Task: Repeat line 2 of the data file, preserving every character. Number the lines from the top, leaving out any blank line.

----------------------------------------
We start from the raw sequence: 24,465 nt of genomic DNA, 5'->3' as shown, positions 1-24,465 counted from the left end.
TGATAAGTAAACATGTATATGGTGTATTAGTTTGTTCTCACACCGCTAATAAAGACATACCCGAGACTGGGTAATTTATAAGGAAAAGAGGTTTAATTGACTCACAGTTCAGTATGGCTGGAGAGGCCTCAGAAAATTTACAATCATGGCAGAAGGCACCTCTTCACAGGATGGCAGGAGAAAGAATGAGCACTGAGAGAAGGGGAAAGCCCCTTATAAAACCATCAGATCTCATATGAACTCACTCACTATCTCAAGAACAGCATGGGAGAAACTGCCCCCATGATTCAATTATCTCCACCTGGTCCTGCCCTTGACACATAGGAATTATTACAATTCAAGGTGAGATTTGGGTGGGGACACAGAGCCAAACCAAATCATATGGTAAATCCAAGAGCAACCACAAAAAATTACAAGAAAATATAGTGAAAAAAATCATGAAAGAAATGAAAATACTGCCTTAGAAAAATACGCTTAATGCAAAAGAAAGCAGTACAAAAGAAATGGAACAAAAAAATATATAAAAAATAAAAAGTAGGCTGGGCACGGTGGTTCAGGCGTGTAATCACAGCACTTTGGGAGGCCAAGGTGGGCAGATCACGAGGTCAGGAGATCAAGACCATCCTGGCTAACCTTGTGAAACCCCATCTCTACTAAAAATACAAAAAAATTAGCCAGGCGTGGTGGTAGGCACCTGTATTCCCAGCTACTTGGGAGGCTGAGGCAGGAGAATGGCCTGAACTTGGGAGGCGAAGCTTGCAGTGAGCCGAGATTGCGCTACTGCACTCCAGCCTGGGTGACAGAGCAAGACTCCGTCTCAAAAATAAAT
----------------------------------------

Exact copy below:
TGATAAGTAAACATGTATATGGTGTATTAGTTTGTTCTCACACCGCTAATAAAGACATACCCGAGACTGGGTAATTTATAAGGAAAAGAGGTTTAATTGACTCACAGTTCAGTATGGCTGGAGAGGCCTCAGAAAATTTACAATCATGGCAGAAGGCACCTCTTCACAGGATGGCAGGAGAAAGAATGAGCACTGAGAGAAGGGGAAAGCCCCTTATAAAACCATCAGATCTCATATGAACTCACTCACTATCTCAAGAACAGCATGGGAGAAACTGCCCCCATGATTCAATTATCTCCACCTGGTCCTGCCCTTGACACATAGGAATTATTACAATTCAAGGTGAGATTTGGGTGGGGACACAGAGCCAAACCAAATCATATGGTAAATCCAAGAGCAACCACAAAAAATTACAAGAAAATATAGTGAAAAAAATCATGAAAGAAATGAAAATACTGCCTTAGAAAAATACGCTTAATGCAAAAGAAAGCAGTACAAAAGAAATGGAACAAAAAAATATATAAAAAATAAAAAGTAGGCTGGGCACGGTGGTTCAGGCGTGTAATCACAGCACTTTGGGAGGCCAAGGTGGGCAGATCACGAGGTCAGGAGATCAAGACCATCCTGGCTAACCTTGTGAAACCCCATCTCTACTAAAAATACAAAAAAATTAGCCAGGCGTGGTGGTAGGCACCTGTATTCCCAGCTACTTGGGAGGCTGAGGCAGGAGAATGGCCTGAACTTGGGAGGCGAAGCTTGCAGTGAGCCGAGATTGCGCTACTGCACTCCAGCCTGGGTGACAGAGCAAGACTCCGTCTCAAAAATAAAT